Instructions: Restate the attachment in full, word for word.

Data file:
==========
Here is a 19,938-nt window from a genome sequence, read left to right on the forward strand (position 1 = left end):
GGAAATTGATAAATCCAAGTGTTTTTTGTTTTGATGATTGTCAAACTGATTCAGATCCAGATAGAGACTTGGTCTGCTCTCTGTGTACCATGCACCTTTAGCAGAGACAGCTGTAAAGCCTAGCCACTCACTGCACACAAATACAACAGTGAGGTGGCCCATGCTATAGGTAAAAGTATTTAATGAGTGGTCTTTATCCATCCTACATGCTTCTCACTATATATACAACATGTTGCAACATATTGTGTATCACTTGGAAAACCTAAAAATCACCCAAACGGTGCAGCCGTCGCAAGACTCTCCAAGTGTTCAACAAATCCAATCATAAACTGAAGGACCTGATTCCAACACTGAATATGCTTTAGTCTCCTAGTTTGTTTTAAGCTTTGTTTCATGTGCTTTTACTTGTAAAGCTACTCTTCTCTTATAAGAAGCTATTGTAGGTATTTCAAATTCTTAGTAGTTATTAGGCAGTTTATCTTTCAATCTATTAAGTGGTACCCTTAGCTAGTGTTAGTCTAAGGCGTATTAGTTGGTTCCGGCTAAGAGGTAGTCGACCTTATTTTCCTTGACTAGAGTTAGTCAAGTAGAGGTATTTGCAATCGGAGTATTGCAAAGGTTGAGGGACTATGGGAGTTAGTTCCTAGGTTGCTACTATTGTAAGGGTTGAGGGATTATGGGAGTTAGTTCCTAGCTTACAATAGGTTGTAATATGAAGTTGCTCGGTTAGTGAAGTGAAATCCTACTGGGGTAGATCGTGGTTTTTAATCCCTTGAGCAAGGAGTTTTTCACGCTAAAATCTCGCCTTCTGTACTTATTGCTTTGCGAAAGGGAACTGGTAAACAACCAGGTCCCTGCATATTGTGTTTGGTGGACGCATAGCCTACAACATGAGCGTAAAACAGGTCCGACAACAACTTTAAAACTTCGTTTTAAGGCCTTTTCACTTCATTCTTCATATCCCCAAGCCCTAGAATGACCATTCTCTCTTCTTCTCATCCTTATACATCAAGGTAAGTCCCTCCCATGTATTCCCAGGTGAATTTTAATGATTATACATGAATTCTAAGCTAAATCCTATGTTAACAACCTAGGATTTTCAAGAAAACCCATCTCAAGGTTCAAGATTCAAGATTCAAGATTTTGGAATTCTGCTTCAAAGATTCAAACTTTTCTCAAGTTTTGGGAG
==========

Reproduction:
Here is a 19,938-nt window from a genome sequence, read left to right on the forward strand (position 1 = left end):
GGAAATTGATAAATCCAAGTGTTTTTTGTTTTGATGATTGTCAAACTGATTCAGATCCAGATAGAGACTTGGTCTGCTCTCTGTGTACCATGCACCTTTAGCAGAGACAGCTGTAAAGCCTAGCCACTCACTGCACACAAATACAACAGTGAGGTGGCCCATGCTATAGGTAAAAGTATTTAATGAGTGGTCTTTATCCATCCTACATGCTTCTCACTATATATACAACATGTTGCAACATATTGTGTATCACTTGGAAAACCTAAAAATCACCCAAACGGTGCAGCCGTCGCAAGACTCTCCAAGTGTTCAACAAATCCAATCATAAACTGAAGGACCTGATTCCAACACTGAATATGCTTTAGTCTCCTAGTTTGTTTTAAGCTTTGTTTCATGTGCTTTTACTTGTAAAGCTACTCTTCTCTTATAAGAAGCTATTGTAGGTATTTCAAATTCTTAGTAGTTATTAGGCAGTTTATCTTTCAATCTATTAAGTGGTACCCTTAGCTAGTGTTAGTCTAAGGCGTATTAGTTGGTTCCGGCTAAGAGGTAGTCGACCTTATTTTCCTTGACTAGAGTTAGTCAAGTAGAGGTATTTGCAATCGGAGTATTGCAAAGGTTGAGGGACTATGGGAGTTAGTTCCTAGGTTGCTACTATTGTAAGGGTTGAGGGATTATGGGAGTTAGTTCCTAGCTTACAATAGGTTGTAATATGAAGTTGCTCGGTTAGTGAAGTGAAATCCTACTGGGGTAGATCGTGGTTTTTAATCCCTTGAGCAAGGAGTTTTTCACGCTAAAATCTCGCCTTCTGTACTTATTGCTTTGCGAAAGGGAACTGGTAAACAACCAGGTCCCTGCATATTGTGTTTGGTGGACGCATAGCCTACAACATGAGCGTAAAACAGGTCCGACAACAACTTTAAAACTTCGTTTTAAGGCCTTTTCACTTCATTCTTCATATCCCCAAGCCCTAGAATGACCATTCTCTCTTCTTCTCATCCTTATACATCAAGGTAAGTCCCTCCCATGTATTCCCAGGTGAATTTTAATGATTATACATGAATTCTAAGCTAAATCCTATGTTAACAACCTAGGATTTTCAAGAAAACCCATCTCAAGGTTCAAGATTCAAGATTCAAGATTTTGGAATTCTGCTTCAAAGATTCAAACTTTTCTCAAGTTTTGGGAG